Are a middle-aged woman’s hopes for romance in the 21st Century the same as a twenty-year old’s from 100 years ago?
Are a middle-aged woman’s hopes for romance in the 21st Century the same as a twenty-year old’s from 100 years ago? In search of answers to love’s persistent dilemmas (even after twenty years of being a coach cum therapist cum spiritual director) I sometimes succumb to the siren song of self-help.
Recently I was reading: Have the Relationship You Want by Rori Raye. On page 54 the author wrote “Ask yourself: Am I ready to say flat-out that I want to be married?”
Why do married people think everyone has to be married? Did we miss “last call” for Noah’s Ark? Not that I have anything against marriage. It works really well for certain things, like raising children in a stable environment and all sorts of other practical, domestic considerations. Our nesting instincts, wisely developed by Mother Nature using designer hormones, make females want to bed down permanently, or at least for a while, with Thag, the big brave brute who impregnated them.
Happily for this arrangement, another hormone makes Thag content to sit around in his undershirt and watch the game instead of going out on the prowl. The method in Nature’s madness is for him hang to around long enough to protect the children until they reach the age of reproduction themselves (even if he is catching a little on the side). Great idea. It got us here. It worked right through the time, only a hundred years ago, that most people lived on farms. For those thousands of years, when women needed a man to hoe fields and fix roofs on barns before it snowed, and men needed a mate to put hot meals on the table, darn socks and birth lots of babies to work the land, it worked out well.
A hundred or two years ago, if no one got beaten and you kept shoes on your kids, anything else was gravy. It would have continued to work if we’d stayed on farms and no one had started dreaming of lasting love, romance, and intimacy.
But does it apply to me? I earn my own living, I am not having children. I don’t have a barn, and if I need someone to fix something, I can call the plumber, carpenter, or landlord. What I need a partner for is love, companionship, deep friendship, a place of refuge and stimulation, and really hot sex. My question is whether marriage is the best venue for that. Contrary to what history’s redactors are trying to sell, it wasn’t designed for that. It wasn’t designed by God as a “holy union of one man and one woman,” but for the exchange of property between men. Hence the bride was given away by her father to her husband, usually with a dowry, to ensure social stability, not romance.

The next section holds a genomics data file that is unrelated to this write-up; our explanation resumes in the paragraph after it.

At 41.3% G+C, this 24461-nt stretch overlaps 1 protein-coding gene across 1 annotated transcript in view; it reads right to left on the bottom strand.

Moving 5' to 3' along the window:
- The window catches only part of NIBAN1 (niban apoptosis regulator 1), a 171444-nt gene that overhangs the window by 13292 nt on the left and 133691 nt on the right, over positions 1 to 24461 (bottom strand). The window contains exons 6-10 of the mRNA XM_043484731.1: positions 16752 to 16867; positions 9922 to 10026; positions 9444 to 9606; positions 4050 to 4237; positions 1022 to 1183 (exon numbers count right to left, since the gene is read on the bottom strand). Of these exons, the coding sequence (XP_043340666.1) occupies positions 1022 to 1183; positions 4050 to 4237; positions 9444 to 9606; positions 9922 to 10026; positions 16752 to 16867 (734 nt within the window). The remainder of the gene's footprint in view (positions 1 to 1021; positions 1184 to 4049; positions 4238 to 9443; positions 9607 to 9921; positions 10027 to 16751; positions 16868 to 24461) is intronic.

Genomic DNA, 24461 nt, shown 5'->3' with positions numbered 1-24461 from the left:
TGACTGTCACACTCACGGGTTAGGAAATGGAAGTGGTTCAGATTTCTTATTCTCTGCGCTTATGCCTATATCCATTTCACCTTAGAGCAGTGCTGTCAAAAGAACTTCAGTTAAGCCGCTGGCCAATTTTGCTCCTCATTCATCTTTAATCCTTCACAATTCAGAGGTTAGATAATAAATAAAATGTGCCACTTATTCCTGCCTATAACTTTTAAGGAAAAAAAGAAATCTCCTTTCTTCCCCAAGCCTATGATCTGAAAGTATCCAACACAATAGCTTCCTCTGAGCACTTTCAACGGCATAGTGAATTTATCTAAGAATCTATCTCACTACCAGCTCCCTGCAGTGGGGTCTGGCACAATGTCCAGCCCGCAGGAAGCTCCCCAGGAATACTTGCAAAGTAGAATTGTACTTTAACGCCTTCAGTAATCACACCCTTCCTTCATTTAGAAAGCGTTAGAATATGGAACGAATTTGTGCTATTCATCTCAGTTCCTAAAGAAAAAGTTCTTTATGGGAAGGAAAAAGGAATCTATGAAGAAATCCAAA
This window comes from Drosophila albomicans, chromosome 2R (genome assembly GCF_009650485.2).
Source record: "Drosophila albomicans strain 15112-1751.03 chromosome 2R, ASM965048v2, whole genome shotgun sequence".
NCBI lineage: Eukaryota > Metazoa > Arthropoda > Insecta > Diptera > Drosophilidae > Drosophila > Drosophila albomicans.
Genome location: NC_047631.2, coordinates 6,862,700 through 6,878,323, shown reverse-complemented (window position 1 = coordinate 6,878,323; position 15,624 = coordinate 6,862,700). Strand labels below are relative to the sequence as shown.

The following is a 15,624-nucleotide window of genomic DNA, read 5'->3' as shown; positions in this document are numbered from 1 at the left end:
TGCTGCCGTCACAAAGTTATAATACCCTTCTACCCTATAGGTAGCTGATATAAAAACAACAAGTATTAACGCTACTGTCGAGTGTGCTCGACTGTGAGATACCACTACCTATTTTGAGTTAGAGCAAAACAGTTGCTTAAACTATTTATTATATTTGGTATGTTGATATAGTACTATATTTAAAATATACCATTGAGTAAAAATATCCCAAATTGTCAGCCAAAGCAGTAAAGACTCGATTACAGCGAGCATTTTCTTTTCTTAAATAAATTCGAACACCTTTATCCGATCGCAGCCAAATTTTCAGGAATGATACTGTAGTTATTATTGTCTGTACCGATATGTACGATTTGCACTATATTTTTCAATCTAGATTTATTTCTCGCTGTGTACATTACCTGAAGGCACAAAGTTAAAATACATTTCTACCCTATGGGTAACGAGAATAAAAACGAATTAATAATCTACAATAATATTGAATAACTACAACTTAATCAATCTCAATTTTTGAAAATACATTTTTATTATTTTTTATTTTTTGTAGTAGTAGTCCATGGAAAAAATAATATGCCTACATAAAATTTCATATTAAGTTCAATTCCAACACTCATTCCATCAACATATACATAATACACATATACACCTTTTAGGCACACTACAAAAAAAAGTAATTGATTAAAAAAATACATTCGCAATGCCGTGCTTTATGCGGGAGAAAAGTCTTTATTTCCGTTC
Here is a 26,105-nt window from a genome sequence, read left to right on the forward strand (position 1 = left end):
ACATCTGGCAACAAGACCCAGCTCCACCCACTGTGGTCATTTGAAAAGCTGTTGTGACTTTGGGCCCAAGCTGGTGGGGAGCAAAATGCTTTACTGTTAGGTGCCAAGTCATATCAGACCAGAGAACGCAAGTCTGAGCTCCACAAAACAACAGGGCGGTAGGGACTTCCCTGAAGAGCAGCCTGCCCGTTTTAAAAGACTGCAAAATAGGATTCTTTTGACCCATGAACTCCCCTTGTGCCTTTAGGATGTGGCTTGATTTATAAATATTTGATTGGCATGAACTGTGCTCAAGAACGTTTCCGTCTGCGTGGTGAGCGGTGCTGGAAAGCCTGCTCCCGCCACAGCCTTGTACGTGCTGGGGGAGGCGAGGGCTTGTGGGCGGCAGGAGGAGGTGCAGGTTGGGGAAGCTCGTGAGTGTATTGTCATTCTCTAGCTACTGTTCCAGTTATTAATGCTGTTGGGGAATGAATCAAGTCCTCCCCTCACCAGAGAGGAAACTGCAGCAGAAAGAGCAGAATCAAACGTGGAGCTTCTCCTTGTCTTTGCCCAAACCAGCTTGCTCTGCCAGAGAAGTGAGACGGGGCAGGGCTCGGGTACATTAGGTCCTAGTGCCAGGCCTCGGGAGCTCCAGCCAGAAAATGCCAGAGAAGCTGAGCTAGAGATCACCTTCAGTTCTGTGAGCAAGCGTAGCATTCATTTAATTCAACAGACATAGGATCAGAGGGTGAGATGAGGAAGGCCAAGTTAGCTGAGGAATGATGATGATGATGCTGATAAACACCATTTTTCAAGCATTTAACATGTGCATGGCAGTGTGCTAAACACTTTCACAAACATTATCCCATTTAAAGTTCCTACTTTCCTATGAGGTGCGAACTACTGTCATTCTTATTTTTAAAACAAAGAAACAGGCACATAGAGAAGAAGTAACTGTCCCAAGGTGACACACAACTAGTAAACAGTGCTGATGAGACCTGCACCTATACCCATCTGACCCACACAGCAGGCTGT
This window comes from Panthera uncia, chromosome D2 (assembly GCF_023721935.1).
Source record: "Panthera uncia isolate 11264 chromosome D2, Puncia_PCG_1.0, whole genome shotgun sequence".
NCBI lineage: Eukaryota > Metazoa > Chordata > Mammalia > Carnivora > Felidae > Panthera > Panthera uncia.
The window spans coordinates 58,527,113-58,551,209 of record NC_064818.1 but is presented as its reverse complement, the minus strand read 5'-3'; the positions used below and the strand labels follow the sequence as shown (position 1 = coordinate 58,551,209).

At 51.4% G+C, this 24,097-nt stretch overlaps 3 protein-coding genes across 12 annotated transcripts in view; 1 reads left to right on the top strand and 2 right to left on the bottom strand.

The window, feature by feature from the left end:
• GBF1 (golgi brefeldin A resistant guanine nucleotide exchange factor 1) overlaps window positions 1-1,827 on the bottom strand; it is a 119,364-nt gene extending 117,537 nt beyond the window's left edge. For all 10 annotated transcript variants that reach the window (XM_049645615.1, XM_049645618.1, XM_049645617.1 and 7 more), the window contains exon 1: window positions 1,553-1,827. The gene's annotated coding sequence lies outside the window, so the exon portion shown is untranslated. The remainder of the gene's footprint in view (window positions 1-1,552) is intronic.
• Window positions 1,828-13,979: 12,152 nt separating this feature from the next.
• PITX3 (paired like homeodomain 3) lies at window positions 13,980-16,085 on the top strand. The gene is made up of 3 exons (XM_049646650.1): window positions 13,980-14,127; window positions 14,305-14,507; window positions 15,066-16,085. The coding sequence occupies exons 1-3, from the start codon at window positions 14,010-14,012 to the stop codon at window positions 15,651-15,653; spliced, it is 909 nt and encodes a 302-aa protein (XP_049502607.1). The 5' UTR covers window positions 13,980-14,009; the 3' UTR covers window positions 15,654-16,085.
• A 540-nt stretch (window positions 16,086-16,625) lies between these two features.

Romance was an occasional perk, or it happened on the side. In light of that, am I to believe that marriage is the ultimate, or even the only, expression of romantic love? Can’t we come up with some more satisfying, committed, intimate connection that isn’t marriage and also isn’t the one-night-stand, the NSA “Friend with Bene- fits,” or the casual fly-by-night affair?
Something to sustain the romance and intimacy many people want today? When was the last time you heard anyone say their relationship became sexier after they got married or began living together? More often it’s the other way around. I must ask: Is it sexy to argue over bills, discuss what to buy at the market, and sleep in the same bed every night, even when grungy and downright grumpy, to be intimate? I know sex isn’t everything. I’m a middle-aged woman, not a teenage boy, but still…
Is there some innate virtue in this that I am missing?
My friends and clients will attest I have no problem with commitment. It’s not marriage that I find unappealing, so much as the assumption that domestic partnership is associated with sexual partnership. I know we’re wired to nest, and it got our ambitious genes—and the people who carried them—what they needed in times past. I’m not sure this arrangement can get us what we need or want... because we don’t want the same things as our grandparents.
I’ve been trying for quite a while to figure this out. So far I haven’t succeeded. I’ve met plenty of guys who wanted no strings, and a few who wanted to drag me back to their caves. Maybe I’m just stubborn. There’s something unquestionably lovely about the idea of committing to one person, whatever your particular preferences; sharing love, loyalty, warmth, and moving through time together by choice rather than necessity.
Maybe I’ll never find what I’m seeking, or maybe I’ll find it in marriage. But I have this crazy idea that the form should fit the content rather than vice-versa. So I’ll look for that. Until then, am I ready to say flat-out that I want to be married? I guess I’m not.